Four crews of Des Plaines housing inspectors were out in force Tuesday, knocking on doors of homes along the floodplain to gauge the extent of damage.
Inspections began last Thursday after the Des Plaines River breached its banks Wednesday night and flooded residential neighborhoods all along the river, as well as many businesses downtown and along Oakton Street. The river was at 8.78 feet Tuesday, still above flood stage but well below Friday’s record crest of 10.92 feet.
Inspectors went street by street Tuesday questioning residents about how high the water got on their properties and into their homes, whether built-in appliances were damaged, and whether the plumbing and electricity were functioning.
“It came up so fast,” said Elizabeth Heyse, 83, a 61-year resident of Fargo Avenue.
Heyse said she wasn’t home when the water began rising on her street, but her son-in-law started the pumps in the basement.
“It wasn’t healthy at first,” she said of the water, which was mixed with sewage.
Heyse said her backyard and garage were flooded, and there was up to 6 inches of water in her basement, which dried out by the weekend. Flooding took out her furnace and basement tiles were coming loose, though a gas fireplace in the basement was working, she said. No interior walls were damaged and her plumbing and electricity are functioning.
She was among the lucky ones.
Several residents along Fargo Avenue complained that they weren’t prepared for the flooding because the city didn’t drop off sandbags near enough to their homes, housing inspector Pamela Lunsmann said. The floodwater level was at least 3 feet at street level.
“Most people have been through this before,” Lunsmann said.
Alex Dambach, the city’s community and economic development director, said there will be additional inspection teams starting assessments Wednesday.
“We dispersed people throughout the city,” he said. “We began with a preliminary assessment during the flood period to get an initial list of properties to follow up on. As roads start to open, we’re going to be going out more.”
Officials say more than 2,000 properties have been damaged by flooding, which includes residential and commercial buildings. An estimate of total damages is still far off, Dambach said.
Some major roadways, including Oakton Street and Rand Road, that were closed near the Des Plaines River because of flooding reopened Tuesday.
North Elementary School off Rand Road was closed Tuesday, but is expected to reopen Wednesday with bus transportation resuming for all students, said Mindy Ward, spokeswoman for Des Plaines Elementary District 62.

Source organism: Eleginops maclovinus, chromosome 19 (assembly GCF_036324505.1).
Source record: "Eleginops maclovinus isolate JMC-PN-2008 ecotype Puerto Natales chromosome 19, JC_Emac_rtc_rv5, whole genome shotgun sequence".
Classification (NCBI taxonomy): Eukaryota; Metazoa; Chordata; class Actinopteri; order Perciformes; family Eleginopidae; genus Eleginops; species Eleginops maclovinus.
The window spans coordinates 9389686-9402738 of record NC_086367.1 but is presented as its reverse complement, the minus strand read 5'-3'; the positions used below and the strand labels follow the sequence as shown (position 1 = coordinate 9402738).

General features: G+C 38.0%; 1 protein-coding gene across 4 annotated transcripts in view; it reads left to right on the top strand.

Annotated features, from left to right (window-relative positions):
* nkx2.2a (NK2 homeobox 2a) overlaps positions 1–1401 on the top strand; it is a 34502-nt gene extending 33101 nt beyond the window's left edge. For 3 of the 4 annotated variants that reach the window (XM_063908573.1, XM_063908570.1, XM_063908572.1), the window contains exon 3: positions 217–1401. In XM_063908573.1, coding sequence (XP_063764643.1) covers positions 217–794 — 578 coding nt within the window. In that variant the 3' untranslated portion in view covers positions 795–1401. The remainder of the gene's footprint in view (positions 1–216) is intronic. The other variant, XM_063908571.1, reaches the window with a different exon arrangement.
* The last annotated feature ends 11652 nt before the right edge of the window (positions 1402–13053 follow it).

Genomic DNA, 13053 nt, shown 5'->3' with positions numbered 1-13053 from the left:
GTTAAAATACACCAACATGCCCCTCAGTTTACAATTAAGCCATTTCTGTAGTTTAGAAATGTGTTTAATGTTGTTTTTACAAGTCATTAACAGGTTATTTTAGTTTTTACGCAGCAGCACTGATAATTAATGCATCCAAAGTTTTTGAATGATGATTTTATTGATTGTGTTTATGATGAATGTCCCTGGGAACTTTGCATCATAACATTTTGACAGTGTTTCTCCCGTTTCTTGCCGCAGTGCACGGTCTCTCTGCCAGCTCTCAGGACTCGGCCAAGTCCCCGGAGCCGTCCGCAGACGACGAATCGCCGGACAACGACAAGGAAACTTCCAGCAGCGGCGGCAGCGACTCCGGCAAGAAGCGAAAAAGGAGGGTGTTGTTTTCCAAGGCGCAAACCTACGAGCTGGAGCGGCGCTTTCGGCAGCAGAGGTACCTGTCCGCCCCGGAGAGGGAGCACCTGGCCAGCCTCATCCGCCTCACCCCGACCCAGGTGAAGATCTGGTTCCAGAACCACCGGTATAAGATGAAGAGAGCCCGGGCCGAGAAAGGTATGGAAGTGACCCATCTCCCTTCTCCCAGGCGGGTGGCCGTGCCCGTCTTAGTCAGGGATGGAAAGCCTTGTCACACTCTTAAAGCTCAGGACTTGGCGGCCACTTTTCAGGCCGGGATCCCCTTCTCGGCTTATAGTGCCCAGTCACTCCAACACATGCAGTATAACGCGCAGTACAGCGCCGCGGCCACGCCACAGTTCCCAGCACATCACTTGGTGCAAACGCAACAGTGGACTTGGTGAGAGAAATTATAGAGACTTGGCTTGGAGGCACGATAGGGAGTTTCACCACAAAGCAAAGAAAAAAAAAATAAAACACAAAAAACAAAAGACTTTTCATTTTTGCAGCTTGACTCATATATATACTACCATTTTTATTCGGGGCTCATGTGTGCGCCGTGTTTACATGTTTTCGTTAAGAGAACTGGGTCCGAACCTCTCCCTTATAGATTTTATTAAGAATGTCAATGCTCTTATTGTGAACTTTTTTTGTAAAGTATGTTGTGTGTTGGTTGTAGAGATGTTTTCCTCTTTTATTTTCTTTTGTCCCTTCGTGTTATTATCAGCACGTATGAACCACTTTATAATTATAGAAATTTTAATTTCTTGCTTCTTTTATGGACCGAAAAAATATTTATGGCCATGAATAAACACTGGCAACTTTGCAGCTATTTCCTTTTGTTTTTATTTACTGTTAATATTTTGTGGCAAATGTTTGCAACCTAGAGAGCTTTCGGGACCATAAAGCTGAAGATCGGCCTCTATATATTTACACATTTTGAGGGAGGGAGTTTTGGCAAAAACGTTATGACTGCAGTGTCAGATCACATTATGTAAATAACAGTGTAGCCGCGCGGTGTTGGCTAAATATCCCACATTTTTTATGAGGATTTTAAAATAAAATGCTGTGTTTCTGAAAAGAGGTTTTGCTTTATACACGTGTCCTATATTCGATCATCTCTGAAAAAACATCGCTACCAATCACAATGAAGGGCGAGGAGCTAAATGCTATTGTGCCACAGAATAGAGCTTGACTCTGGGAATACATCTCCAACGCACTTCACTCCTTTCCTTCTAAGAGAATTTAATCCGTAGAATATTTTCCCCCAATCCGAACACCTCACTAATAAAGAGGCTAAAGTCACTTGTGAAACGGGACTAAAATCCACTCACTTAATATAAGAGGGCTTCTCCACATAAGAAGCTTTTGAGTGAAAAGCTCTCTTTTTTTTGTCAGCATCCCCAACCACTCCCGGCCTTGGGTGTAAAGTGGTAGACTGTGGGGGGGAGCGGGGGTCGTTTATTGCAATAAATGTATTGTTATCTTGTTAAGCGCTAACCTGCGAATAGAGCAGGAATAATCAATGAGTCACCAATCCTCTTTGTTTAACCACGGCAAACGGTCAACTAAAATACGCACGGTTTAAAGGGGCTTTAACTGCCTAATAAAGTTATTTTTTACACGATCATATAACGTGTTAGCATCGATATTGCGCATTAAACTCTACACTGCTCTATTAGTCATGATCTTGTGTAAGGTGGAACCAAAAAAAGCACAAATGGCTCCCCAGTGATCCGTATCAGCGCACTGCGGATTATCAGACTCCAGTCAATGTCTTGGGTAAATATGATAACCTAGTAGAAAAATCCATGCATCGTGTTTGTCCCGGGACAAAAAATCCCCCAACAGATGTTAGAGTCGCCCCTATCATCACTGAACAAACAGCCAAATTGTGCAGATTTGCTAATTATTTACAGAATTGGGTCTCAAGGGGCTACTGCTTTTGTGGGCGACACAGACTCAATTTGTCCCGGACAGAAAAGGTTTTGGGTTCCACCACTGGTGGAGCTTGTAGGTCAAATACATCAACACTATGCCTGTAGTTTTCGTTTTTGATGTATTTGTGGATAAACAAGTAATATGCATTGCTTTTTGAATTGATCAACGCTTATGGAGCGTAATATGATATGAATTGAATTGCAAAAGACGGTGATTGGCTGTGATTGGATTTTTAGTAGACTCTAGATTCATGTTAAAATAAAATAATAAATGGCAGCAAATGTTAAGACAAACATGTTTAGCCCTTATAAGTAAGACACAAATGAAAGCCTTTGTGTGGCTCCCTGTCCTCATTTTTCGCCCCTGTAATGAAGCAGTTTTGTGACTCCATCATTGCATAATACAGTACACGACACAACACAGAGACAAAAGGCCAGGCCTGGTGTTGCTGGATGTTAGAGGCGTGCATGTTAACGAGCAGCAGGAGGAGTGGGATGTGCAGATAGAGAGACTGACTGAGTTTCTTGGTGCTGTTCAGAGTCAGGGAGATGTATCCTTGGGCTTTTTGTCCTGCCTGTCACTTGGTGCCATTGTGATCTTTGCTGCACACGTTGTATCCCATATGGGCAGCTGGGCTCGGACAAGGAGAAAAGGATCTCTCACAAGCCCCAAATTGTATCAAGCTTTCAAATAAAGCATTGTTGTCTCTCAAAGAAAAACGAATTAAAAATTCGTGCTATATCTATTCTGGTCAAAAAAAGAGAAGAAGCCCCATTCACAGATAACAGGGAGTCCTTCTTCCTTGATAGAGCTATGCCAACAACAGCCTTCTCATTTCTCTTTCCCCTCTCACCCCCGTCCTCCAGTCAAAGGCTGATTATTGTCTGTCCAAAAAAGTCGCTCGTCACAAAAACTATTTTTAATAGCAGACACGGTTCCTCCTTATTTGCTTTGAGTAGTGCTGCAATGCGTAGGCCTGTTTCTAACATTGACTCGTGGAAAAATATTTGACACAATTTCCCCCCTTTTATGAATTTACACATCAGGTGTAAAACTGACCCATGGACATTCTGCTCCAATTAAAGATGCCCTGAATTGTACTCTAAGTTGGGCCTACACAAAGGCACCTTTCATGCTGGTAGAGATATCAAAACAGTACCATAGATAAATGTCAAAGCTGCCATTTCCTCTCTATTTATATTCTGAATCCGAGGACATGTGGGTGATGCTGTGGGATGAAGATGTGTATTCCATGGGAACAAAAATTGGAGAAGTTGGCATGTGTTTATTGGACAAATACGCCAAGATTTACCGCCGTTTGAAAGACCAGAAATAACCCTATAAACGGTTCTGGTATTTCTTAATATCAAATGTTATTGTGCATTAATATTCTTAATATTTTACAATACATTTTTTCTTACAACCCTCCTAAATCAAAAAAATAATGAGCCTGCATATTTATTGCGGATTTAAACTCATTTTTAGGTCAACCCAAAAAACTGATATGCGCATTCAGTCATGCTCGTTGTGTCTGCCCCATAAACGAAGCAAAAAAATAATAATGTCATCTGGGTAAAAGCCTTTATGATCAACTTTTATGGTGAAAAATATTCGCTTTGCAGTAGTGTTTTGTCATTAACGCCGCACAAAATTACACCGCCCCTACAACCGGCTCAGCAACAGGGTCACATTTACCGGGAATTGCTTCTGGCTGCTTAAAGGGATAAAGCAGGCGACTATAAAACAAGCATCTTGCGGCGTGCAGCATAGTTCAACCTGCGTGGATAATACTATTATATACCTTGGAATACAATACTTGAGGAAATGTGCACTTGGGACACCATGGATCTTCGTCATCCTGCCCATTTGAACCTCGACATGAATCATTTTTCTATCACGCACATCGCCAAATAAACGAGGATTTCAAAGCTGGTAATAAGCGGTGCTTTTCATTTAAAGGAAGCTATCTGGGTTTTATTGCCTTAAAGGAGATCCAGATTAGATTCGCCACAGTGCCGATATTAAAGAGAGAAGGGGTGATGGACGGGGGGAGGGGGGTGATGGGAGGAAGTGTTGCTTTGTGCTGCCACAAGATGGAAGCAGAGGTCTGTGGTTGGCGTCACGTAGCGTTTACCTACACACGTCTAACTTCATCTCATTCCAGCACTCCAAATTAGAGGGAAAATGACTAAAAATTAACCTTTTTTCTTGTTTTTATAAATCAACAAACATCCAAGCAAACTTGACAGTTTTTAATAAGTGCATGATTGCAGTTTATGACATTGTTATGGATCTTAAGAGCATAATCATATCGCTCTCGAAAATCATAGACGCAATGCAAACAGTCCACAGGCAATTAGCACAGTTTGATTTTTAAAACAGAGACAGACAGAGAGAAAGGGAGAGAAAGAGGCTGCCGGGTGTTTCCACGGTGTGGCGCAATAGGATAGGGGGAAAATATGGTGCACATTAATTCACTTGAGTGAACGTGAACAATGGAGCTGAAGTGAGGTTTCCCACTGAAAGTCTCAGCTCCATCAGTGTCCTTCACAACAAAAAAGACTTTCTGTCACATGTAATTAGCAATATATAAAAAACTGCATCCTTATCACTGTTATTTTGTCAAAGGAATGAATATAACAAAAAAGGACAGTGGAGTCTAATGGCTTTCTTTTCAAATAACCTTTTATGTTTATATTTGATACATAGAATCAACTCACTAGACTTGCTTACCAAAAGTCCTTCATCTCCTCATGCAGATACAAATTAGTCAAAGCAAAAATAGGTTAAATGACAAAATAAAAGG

Students living on the east side of the Des Plaines River will be picked up. Early morning band and orchestra practice, as well as before and after school activities will resume as scheduled.
Meanwhile, Oakton Community College’s Des Plaines campus is expected to remain closed through Thursday due to extensive flooding. Many on-campus events this week have been canceled, including Six Piano Ensemble performances scheduled for April 27 and 28. For updates, check oakton.edu.
Work on the college’s new Science and Health Careers Center also is halted due to flooding. For a live webcam view of the construction progress, visit oakton.edu/about/facilities_plan/construction_cam/index.php.
Des Plaines public works crews, contractors and Cook County inmates in the Sheriff’s Work Alternative Program continue working throughout the flood-affected areas to facilitate cleanup. Crews from Palatine Township, and Hanover Park, Lindenhurst and Rolling Meadows are assisting with debris removal as part of the Illinois Public Works Mutual Aid Network, officials said.
Several city projects, such as street improvements along Miner Street in downtown and storm sewer upgrades, have been halted due to flooding.
Officials said they will continue to make sand and sandbags available at various locations because of the chance of rain Tuesday. The city has supplied and used 75,000 sandbags thus far, officials said.
Garbage collection, with the exception of yard waste, continues as usual. Residents in neighborhoods where floodwater has dried up have begun piling sandbags and flood-damaged items curbside.
City crews will not be collecting hazardous or electronic waste. The public works facility also will not be available for electronic recycling Wednesday. Starting next Wednesday, May 1, electronic recyclables may be brought between the hours of 8 a.m. and 7 p.m. to the Public Works Garage, 1111 Joseph J. Schwab (Campground) Road.
Police are advising motorists to use alternate routes when traveling through the city due to major arterial roads being closed.
Accessible routes are:
North/South: Mount Prospect Road, Elmhurst Road, Wolf Road, Lee Street/Higgins Road
East/West: Miner Street/Northwest Highway, Touhy Avenue, Devon Avenue, Oakton Street, Rand Road.
The following roads are still closed:
Big Bend Drive
Golf Road between River Road and East River Road
Lee Street between River Road and Elk Boulevard
River Road between Rand Road and Elk Boulevard
River Road between Miner Street & Touhy Avenue
Central Road between East River Road & River Road
Algonquin Road between River Road & Lee Street
Busse Highway at Miner Street to Mason Lane
Northbound River Road at Central RoadCopyright © 2013 Paddock Publications, Inc. All rights reserved.